Wednesday, July 23, 2008

Home sweet home

I got home on the 18th after a long train ride from Vermont.  I was so happy to be home with my family, but I truly missed all the friends I made at school.  I never expected to develop such strong connections with so many people-people who are going through the same thing I am.  No one here quite understands my life right now, but my Vermont friends get it.  

On the 16th, the first 20 pages of my middle grade novel was workshopped.  I was terrified that someone would say, "Oops, now we see that you don't belong here.  You aren't good enough yet.  Come back in a few years."  But no one did.  In fact, I got many compliments on the novel, and lots of helpful feedback.  The common thread in all the critiques was that it was ambitious, and complex, and that I had taken on a big task for myself.  That kind of freaked me out.  But the novel is finished, and no loose ends were left hanging.  So I guess it's not too bad.  I gave the entire novel to Sarah Ellis to read, and she'll give me some feedback on it with her response to my first packet.  Which is due on August 13th.  OMG!  

I am focusing this packet on the picture book.  I've written a couple first drafts  so far-I intend to turn in 4 or 5 picture books with this packet, an annotated bibliography of about 20 books (mostly pb's), and 2 critical essays whose topics will be something to do with picture books also.  I'm feeling pretty confident about the rest of the packet-but those essays are stressing me out.   I'm beginning to think that maybe picture books are not my thing.  They are really hard to write well!!

Tuesday, July 15, 2008

What day is today?

Yesterday, whatever day that was, I went to graduate lectures, graduate readings, workshop, and I met with Sarah Ellis and the rest of her group of students (there are 5 of us).  I also read one of my picture book manuscripts (minus the pictures) to the rest of the newbies.  We each read a piece of work for 3 minutes or less.  I am part of an amazingly talented group of writers.  I am honored to be a member of this class-the Working Titles.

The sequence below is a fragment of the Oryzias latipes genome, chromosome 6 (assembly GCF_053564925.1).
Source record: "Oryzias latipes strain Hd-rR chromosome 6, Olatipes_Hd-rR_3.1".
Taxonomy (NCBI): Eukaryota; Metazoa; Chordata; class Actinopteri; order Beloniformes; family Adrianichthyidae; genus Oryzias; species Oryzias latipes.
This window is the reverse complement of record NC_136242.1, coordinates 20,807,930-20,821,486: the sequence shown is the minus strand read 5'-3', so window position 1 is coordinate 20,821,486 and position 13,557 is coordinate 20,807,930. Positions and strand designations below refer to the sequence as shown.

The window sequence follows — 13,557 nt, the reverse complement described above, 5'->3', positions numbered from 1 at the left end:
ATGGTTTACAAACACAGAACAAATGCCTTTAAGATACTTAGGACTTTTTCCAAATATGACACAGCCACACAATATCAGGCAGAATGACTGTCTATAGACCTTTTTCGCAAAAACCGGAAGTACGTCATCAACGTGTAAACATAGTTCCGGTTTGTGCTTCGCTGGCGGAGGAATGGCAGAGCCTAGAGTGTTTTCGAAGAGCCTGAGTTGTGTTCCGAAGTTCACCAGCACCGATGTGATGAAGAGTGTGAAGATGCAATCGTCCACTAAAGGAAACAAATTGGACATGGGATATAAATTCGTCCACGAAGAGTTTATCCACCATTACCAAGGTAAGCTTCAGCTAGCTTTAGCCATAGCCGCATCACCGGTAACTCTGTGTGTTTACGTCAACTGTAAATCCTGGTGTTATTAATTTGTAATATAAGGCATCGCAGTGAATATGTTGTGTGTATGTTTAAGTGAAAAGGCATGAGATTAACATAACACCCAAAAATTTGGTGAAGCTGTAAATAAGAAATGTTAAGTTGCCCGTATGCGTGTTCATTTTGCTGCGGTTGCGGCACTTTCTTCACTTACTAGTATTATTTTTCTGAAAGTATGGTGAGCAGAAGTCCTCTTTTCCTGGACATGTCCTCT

What did I learn today?  I learned about the controlling belief of characters.  I will explain more about this when I have more time.  I've learned so much over the last week that my brain feels full.

Today's agenda?  Lecture by Rita Williams-Garcia, graduate lectures and readings, meet with Sarah Ellis privately to talk about what, exactly, I will be working on this semester.  It's an early night tonight, and I will be hitting the sack as soon as I can.

Tomorrow? I forget.  Lack of sleep will do that to a person.

Monday, July 14, 2008

Day 7

Yesterday, July 13, 2008 we had 2 graduate lectures that were fascinating (one compared the artistic life of Picasso to the way a writer learns-it was wonderful!)  Then we had a lecture by Martine Leavitt that spoke about the writing life and ways to make it more effective.  We ate lunch with Norma Fox Mazer, and then we workshopped 2 pieces (not mine-I go on Wednesday). More graduate readings, Sarah Ellis spoke about fairies in literature, pizza dinner where we decided our interim class name would be Working Title.  We heard MT Anderson, Alan Cumyn, Sharon Darrow, and Shelley Tanaka read their work.  Then we waited.  The staff assigned us to our faculty advisor over dinner, but tormented us by making us wait until 10:30 to post it!  I will be working with Sarah Ellis and I am very excited about it!  I think she'll be a great teacher and I'll get a lot out of this semester.

What did I learn?  I learned to announce myself as a writer.  I learned to make the time to write regularly, because no one else will make the time for me.  I learned that I have the power to make things happen.